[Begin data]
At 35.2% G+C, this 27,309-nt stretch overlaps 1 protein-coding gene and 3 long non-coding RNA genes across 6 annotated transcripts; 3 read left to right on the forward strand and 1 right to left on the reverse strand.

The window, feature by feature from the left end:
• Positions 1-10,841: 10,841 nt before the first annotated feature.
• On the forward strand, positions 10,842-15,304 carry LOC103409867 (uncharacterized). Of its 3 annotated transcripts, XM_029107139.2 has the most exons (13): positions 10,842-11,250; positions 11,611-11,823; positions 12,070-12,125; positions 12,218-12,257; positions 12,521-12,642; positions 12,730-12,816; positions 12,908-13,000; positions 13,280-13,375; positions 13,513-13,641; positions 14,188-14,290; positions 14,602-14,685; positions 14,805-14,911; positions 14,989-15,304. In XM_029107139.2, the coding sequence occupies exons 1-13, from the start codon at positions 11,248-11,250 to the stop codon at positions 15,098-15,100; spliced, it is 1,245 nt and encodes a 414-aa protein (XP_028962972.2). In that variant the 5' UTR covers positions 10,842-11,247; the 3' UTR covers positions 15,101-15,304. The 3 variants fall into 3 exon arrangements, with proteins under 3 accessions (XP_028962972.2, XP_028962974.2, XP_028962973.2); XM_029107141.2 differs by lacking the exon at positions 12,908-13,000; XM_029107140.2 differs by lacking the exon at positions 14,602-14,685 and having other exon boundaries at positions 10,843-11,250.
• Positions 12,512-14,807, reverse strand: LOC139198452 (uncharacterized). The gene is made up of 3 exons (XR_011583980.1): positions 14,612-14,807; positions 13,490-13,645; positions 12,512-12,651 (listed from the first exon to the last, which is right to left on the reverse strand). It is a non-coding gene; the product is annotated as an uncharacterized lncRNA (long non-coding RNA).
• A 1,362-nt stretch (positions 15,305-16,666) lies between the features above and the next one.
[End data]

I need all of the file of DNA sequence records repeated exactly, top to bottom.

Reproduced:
At 35.2% G+C, this 27,309-nt stretch overlaps 1 protein-coding gene and 3 long non-coding RNA genes across 6 annotated transcripts; 3 read left to right on the forward strand and 1 right to left on the reverse strand.

The window, feature by feature from the left end:
• Positions 1-10,841: 10,841 nt before the first annotated feature.
• On the forward strand, positions 10,842-15,304 carry LOC103409867 (uncharacterized). Of its 3 annotated transcripts, XM_029107139.2 has the most exons (13): positions 10,842-11,250; positions 11,611-11,823; positions 12,070-12,125; positions 12,218-12,257; positions 12,521-12,642; positions 12,730-12,816; positions 12,908-13,000; positions 13,280-13,375; positions 13,513-13,641; positions 14,188-14,290; positions 14,602-14,685; positions 14,805-14,911; positions 14,989-15,304. In XM_029107139.2, the coding sequence occupies exons 1-13, from the start codon at positions 11,248-11,250 to the stop codon at positions 15,098-15,100; spliced, it is 1,245 nt and encodes a 414-aa protein (XP_028962972.2). In that variant the 5' UTR covers positions 10,842-11,247; the 3' UTR covers positions 15,101-15,304. The 3 variants fall into 3 exon arrangements, with proteins under 3 accessions (XP_028962972.2, XP_028962974.2, XP_028962973.2); XM_029107141.2 differs by lacking the exon at positions 12,908-13,000; XM_029107140.2 differs by lacking the exon at positions 14,602-14,685 and having other exon boundaries at positions 10,843-11,250.
• Positions 12,512-14,807, reverse strand: LOC139198452 (uncharacterized). The gene is made up of 3 exons (XR_011583980.1): positions 14,612-14,807; positions 13,490-13,645; positions 12,512-12,651 (listed from the first exon to the last, which is right to left on the reverse strand). It is a non-coding gene; the product is annotated as an uncharacterized lncRNA (long non-coding RNA).
• A 1,362-nt stretch (positions 15,305-16,666) lies between the features above and the next one.